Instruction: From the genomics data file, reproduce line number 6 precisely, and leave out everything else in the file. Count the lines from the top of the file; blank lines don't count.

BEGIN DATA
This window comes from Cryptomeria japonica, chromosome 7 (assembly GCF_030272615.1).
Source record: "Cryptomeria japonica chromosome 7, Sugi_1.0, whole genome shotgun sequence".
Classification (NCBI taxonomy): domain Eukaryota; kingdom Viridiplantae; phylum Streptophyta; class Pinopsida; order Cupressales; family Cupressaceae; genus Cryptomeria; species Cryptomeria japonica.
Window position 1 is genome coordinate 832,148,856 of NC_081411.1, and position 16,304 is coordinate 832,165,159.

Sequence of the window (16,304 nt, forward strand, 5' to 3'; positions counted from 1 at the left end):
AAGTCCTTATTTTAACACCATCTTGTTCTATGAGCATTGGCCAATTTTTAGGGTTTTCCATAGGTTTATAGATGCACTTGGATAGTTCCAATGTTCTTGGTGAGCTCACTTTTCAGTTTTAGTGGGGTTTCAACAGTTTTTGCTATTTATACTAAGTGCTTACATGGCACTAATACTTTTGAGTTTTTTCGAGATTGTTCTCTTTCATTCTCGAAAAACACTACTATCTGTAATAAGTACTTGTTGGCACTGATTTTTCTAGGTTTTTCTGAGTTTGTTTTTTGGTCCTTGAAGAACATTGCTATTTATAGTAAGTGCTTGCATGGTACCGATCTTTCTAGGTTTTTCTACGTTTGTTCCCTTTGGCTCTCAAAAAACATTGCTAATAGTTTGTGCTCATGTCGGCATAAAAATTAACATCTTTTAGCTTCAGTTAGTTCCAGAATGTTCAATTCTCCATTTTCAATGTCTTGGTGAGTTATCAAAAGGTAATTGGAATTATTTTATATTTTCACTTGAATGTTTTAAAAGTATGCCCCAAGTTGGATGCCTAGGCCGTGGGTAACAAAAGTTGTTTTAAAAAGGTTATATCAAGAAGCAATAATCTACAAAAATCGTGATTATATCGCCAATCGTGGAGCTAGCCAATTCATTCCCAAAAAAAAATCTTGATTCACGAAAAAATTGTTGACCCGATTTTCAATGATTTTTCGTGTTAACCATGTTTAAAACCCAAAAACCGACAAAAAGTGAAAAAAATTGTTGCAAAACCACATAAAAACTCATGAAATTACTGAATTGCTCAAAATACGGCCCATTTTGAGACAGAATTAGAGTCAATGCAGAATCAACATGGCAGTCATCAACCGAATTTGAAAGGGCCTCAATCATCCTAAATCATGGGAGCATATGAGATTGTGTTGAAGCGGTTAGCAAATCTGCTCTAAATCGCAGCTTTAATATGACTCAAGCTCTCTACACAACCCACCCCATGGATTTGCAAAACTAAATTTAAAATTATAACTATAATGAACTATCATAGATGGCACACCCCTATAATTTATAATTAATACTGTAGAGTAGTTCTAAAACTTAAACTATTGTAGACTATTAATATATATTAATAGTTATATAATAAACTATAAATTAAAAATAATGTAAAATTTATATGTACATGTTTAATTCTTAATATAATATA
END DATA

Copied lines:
AAGTCCTTATTTTAACACCATCTTGTTCTATGAGCATTGGCCAATTTTTAGGGTTTTCCATAGGTTTATAGATGCACTTGGATAGTTCCAATGTTCTTGGTGAGCTCACTTTTCAGTTTTAGTGGGGTTTCAACAGTTTTTGCTATTTATACTAAGTGCTTACATGGCACTAATACTTTTGAGTTTTTTCGAGATTGTTCTCTTTCATTCTCGAAAAACACTACTATCTGTAATAAGTACTTGTTGGCACTGATTTTTCTAGGTTTTTCTGAGTTTGTTTTTTGGTCCTTGAAGAACATTGCTATTTATAGTAAGTGCTTGCATGGTACCGATCTTTCTAGGTTTTTCTACGTTTGTTCCCTTTGGCTCTCAAAAAACATTGCTAATAGTTTGTGCTCATGTCGGCATAAAAATTAACATCTTTTAGCTTCAGTTAGTTCCAGAATGTTCAATTCTCCATTTTCAATGTCTTGGTGAGTTATCAAAAGGTAATTGGAATTATTTTATATTTTCACTTGAATGTTTTAAAAGTATGCCCCAAGTTGGATGCCTAGGCCGTGGGTAACAAAAGTTGTTTTAAAAAGGTTATATCAAGAAGCAATAATCTACAAAAATCGTGATTATATCGCCAATCGTGGAGCTAGCCAATTCATTCCCAAAAAAAAATCTTGATTCACGAAAAAATTGTTGACCCGATTTTCAATGATTTTTCGTGTTAACCATGTTTAAAACCCAAAAACCGACAAAAAGTGAAAAAAATTGTTGCAAAACCACATAAAAACTCATGAAATTACTGAATTGCTCAAAATACGGCCCATTTTGAGACAGAATTAGAGTCAATGCAGAATCAACATGGCAGTCATCAACCGAATTTGAAAGGGCCTCAATCATCCTAAATCATGGGAGCATATGAGATTGTGTTGAAGCGGTTAGCAAATCTGCTCTAAATCGCAGCTTTAATATGACTCAAGCTCTCTACACAACCCACCCCATGGATTTGCAAAACTAAATTTAAAATTATAACTATAATGAACTATCATAGATGGCACACCCCTATAATTTATAATTAATACTGTAGAGTAGTTCTAAAACTTAAACTATTGTAGACTATTAATATATATTAATAGTTATATAATAAACTATAAATTAAAAATAATGTAAAATTTATATGTACATGTTTAATTCTTAATATAATATA